Barriers to healthcare still exist against the backdrop of Thailand’s Universal Health Coverage, underscoring inequalities between big cities and rural areas. Statistics reveal that despite 70 percent of the population living outside of Bangkok, 70 percent of specialists practice in the capital city. This is where telemedicine shows promise of bridging the healthcare access gap by cutting hospital visitation costs, expanding access to specialists, and saving patients time in their busy lives, all at the comfort of their own homes.
Though the fee for most private healthcare telemedicine services is already much lower than that of typical private hospital visits, Ooca has taken it a step further by offering free counselling services through their pay-it-forward model called Wall of Sharing.
Wall of Sharing aims to create mental health awareness and offer free counselling services to students, especially to those attending public universities. “We believe in building an equal society where everyone can have access to quality mental health care. As we understand that not everyone will be able to pay for the service of Ooca, we pioneered ‘Wall of Sharing’ by twisting our business model to balance donations with reduced therapy fees.” - Ooca Founder.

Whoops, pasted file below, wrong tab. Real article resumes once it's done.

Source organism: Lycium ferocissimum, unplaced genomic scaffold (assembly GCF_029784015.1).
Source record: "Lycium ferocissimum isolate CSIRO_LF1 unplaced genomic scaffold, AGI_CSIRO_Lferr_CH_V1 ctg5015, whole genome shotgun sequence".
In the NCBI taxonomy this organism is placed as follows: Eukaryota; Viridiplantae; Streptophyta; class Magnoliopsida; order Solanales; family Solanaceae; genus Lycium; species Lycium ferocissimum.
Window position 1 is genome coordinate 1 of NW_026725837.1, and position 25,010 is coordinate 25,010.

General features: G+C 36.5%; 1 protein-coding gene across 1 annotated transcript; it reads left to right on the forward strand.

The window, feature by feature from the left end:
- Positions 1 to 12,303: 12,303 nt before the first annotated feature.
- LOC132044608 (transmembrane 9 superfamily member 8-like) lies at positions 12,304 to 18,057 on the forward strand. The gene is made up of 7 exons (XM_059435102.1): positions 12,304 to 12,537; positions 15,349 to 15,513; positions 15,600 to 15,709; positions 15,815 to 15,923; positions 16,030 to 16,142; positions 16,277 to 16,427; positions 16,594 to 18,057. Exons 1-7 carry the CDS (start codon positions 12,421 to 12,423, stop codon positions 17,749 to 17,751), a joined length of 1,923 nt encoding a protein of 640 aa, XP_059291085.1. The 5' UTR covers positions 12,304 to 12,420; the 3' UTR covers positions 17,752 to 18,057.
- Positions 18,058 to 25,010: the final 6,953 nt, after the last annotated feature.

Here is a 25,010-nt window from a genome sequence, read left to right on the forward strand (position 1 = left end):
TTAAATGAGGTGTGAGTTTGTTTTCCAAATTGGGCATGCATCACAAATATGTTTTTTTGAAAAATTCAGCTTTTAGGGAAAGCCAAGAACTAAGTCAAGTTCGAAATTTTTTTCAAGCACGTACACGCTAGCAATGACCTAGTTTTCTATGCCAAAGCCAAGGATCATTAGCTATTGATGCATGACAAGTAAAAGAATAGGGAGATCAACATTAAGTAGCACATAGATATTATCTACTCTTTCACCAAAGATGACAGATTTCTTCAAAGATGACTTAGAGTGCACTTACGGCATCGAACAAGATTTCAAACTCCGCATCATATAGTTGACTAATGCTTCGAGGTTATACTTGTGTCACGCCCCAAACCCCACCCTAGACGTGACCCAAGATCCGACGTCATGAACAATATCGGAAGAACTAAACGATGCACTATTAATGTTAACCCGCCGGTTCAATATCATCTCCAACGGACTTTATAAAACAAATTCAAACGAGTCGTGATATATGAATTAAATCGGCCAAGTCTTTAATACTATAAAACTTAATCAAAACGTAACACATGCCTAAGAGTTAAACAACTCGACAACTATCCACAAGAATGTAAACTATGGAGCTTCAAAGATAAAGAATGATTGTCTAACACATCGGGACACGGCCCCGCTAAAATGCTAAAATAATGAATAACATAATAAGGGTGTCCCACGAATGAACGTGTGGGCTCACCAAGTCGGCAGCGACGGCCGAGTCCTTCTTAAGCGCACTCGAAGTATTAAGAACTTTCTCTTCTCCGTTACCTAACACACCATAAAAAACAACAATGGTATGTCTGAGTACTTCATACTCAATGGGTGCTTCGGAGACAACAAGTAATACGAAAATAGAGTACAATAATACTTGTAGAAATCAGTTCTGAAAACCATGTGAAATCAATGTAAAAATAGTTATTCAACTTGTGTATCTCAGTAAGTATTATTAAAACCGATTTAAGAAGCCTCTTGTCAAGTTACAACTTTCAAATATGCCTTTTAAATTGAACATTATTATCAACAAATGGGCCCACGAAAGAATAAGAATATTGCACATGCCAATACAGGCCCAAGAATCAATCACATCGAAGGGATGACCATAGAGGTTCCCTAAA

The Ooca team successfully convinced a majority of the psychiatrists and psychologists in their platform to reduce their consultation fees by 80% as a contribution to this voluntary effort in working with young people in need. The remaining fees are covered by donations from people who believe in Wall of Sharing’s mission.
With an understanding that mental health stigma acts as a barrier for care-seeking in Thailand, Wall of Sharing regularly promotes conversations about mental health on social media. Scrolling through their Instagram page or Facebook page, you will find content such as self-care tips, inspirational quotes, information about different mental health conditions, online workshops, and interactive games.